My interest in Edward I stems from a book I read last year, The Greatest Knight: The Remarkable Life of William Marshal, the Power Behind Five English Thrones by Thomas Asbridge. Pretty much anything I know about Edward comes from Braveheart, and I wanted to learn more about him. His invasion/domination of Scotland only took place in the last decade-ish of Edward’s life, and the motivations behind it was much more complex than I realized (not surprising). His entire life reinforced the idea that medieval kings were pretty much all about the money, strong-arming anyone and everyone in order to get it. Mo’ wars, mo’ crusades.

gimme cash


#16 – First book in a series by minority author


Dawn (Xenogenesis #1) by Octavia Butler
To start with – where has Octavia Butler been all of my sci-fi reading life? This goes back to when I was around 10 years old, so I don’t know what kind of excuse I can even come up with for not reading her before now. Dawn was an amazing book. There is enough going on that it takes a while to realized it’s actually all happening. Yes, the Oankali have come to save humans from themselves, but the cost is tremendous – both in what humans lose and how the aliens accomplish their “trade”. The Oankali justify the wholesale destruction of species and planets because they feel their trade makes the receiving species better. Their trade essentially strips away everything that makes humans human, with the belief that humans should be happy and grateful for the interference. After reading the trilogy, as far as I’m concerned, the Oankali are biochemically-sexual manipulative parasites. I had a hard time listening to parts of Imago because it was just so squidgy. Imago was written from the perspective of a human-Oankali Ooloi (the genderless Oankali in charge of reproduction and genetic manipulation), which put a whole different spin on what was going on. This trilogy is a gold mine for critical analyses.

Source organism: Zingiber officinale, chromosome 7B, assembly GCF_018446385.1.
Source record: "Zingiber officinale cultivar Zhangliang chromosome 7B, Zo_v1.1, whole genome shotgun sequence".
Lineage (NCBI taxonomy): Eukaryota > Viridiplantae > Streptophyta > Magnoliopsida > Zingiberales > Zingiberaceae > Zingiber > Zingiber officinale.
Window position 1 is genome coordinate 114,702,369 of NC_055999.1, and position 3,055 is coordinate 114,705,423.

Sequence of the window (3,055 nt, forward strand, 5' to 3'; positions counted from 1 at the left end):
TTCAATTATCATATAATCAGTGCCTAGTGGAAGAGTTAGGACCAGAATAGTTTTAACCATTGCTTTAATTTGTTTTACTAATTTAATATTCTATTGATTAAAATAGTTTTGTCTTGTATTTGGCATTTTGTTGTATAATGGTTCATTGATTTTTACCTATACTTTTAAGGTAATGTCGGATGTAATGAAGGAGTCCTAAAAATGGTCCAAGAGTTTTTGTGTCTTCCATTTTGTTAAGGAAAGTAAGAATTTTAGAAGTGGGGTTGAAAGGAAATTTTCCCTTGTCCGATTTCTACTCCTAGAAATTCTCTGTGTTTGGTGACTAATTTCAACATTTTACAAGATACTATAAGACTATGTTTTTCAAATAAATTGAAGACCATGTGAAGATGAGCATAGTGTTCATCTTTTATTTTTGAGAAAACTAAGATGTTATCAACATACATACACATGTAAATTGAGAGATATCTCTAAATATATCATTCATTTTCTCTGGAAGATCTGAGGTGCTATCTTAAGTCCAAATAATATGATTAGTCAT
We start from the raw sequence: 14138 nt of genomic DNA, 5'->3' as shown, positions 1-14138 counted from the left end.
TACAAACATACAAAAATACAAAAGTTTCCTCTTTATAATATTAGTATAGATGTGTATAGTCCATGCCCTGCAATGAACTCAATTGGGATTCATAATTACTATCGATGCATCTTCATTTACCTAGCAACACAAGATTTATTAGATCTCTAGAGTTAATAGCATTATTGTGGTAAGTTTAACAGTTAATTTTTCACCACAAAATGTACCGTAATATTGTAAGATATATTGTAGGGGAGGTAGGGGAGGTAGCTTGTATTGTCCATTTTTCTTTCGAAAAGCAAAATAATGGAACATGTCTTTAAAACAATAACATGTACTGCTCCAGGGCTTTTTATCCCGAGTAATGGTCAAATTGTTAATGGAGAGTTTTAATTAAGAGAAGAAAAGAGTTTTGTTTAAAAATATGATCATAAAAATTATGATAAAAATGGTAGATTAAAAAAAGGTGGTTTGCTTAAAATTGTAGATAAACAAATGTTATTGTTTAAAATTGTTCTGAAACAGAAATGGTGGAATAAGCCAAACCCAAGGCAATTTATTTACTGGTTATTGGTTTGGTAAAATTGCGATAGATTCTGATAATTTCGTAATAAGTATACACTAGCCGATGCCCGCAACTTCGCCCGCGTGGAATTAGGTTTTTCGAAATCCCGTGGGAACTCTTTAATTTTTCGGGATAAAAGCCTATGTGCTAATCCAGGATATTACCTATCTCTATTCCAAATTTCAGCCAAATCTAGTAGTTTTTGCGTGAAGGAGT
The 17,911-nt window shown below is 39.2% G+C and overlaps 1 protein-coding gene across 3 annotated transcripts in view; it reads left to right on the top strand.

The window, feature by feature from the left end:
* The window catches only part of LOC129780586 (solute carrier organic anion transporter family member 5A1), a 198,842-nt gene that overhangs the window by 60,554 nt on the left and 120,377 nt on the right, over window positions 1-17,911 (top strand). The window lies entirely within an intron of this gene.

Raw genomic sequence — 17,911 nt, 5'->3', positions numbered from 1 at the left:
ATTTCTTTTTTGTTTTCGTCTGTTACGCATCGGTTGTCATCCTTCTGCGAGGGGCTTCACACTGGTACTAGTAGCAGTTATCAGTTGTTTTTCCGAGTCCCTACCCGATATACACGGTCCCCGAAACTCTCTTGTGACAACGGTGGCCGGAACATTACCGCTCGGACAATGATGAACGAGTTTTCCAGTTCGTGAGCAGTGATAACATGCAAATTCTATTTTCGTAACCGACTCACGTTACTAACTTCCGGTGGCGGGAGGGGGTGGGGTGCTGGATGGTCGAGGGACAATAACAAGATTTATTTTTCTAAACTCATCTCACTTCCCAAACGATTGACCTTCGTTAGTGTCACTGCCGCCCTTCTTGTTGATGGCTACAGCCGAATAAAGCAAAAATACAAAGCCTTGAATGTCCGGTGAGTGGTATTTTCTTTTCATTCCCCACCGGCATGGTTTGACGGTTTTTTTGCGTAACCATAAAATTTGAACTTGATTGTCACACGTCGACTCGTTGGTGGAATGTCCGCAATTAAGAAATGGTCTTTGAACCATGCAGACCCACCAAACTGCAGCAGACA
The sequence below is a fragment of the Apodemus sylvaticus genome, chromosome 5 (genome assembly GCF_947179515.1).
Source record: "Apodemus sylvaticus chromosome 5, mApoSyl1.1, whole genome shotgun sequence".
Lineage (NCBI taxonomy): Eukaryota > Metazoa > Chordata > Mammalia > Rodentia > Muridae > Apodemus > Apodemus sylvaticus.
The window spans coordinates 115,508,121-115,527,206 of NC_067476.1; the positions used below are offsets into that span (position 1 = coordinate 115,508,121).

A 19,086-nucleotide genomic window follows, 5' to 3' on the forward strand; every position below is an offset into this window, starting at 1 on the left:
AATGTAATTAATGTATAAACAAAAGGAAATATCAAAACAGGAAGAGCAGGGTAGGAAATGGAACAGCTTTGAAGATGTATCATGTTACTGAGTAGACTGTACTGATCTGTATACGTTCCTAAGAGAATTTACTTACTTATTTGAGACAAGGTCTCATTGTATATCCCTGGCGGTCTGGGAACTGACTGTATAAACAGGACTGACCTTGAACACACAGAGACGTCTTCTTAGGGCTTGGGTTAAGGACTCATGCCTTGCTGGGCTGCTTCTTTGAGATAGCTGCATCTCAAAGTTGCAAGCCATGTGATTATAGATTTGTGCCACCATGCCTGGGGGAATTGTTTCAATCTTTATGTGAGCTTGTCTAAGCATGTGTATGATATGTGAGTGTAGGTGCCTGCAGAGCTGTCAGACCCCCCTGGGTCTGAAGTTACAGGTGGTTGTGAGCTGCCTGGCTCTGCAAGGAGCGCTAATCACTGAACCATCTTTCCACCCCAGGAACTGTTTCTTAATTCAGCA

#18 – Movie adaptation


The Martian by Andy Weir
I did this task backwards, watching the movie before reading the book. As to which one is better? I guess it depends on what you like. The movie is more streamlined, cutting out huge chunks of time and challenges. The book goes into more detail, which clarifies some of the situations in the movie that felt either out of place or not fleshed out. That being said, I know I will watch the movie again, but I don’t know if I’ll read the book again. Matt Damon was the perfect choice for Mark Watney, and I liked that ABBA’s “Waterloo” was the montage music used when Watney stripped the Aries 4 MAV to beyond the bare minimum.  In both formats, I like that his adversary was a planet. There were no bad guys, no aliens; just man against himself and nature. I also liked his nerd-boy humor.

April Reads

My reading streak calmed down a bit in April with only 31 books read (down from 62 in January, 46 in February, and 45 in March). I blame Thailand. I didn’t get as much reading done as I thought I would, but ended up spending most of my time socializing. It was an awesome trip that was well worth the 33 hours total travel time it took each way.